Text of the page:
Saudi makes first $533m payment to social support scheme

Around 50 per cent of families that applied for the scheme will receive the maximum payment



Saudi Arabia has made the first payments under its social support programme to protect citizens from austerity measures.

The kingdom announced the ‘citizen account’ scheme last year and registration began in February but it has delayed the first payments until a number of reforms are coming into affect including a 5 per cent value added tax rate and increases to fuel and electricity prices.

In an announcement, minister of labour and social development Ali bin Nasser Al-Ghafais said the government had deposited a total of SAR2bn ($533.3m) in bank accounts.

Around 50 per cent of families that applied for the scheme will receive the maximum payment of SAR938 ($250). The minimum rate is SAR350 ($93) but the kingdom has promised to review payouts every quarter based on cost increases.

Payments were made to three million families, accounting for 10.6 million individuals in total, based on household income, the number of dependents and their age.

The second instalment of the programme will be paid on January 10 to all beneficiaries who completed applications before December 16.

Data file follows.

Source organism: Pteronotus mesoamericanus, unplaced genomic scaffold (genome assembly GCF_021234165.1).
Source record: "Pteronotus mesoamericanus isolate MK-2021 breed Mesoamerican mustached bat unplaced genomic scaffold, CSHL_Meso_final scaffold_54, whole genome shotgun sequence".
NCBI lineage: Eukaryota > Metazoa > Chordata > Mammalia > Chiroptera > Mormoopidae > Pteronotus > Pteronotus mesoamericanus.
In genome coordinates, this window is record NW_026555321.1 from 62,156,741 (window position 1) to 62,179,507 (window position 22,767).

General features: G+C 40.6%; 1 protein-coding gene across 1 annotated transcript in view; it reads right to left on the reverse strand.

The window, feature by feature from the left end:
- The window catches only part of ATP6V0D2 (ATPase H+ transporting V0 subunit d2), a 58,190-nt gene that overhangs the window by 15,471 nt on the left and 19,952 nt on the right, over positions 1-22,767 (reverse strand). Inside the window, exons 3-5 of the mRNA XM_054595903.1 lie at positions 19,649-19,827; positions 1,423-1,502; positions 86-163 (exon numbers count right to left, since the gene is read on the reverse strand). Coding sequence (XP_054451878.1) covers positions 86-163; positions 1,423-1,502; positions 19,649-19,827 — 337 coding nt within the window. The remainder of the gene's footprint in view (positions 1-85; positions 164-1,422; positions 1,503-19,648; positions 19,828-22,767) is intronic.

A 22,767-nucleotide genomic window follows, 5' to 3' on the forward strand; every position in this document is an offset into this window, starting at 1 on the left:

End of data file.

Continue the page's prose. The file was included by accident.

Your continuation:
Following this, each payment will be on the 10th of each calendar month unless it is a Friday or Saturday, in which case the payment will be made one day earlier or later.

Beneficiaries have to be citizens of Saudi Arabia or the son, daughter or spouse of a citizen permanently residing in the country.

Registration for the programme began in February and around 80 per cent of Saudi families had applied by the end of April.

Read: 80% of Saudi families register for social assistance scheme

Last week, the kingdom said it would increase the prices of electricity, car and aviation fuel and diesel gradually from the first quarter of next year.

Read: Saudi to increase electricity, fuel prices in Q1

However, the pace of price increases to reach international benchmarks is now slower than previously envisioned. Under the 2018 budget plan most commodities and services will only reach 90 per cent of benchmarks by 2020 from the 100 per cent outlined previously.

Read: Saudi Arabia slows phasing out of energy subsidies

The kingdom said it would pay for the social support programme in part through the price increases.

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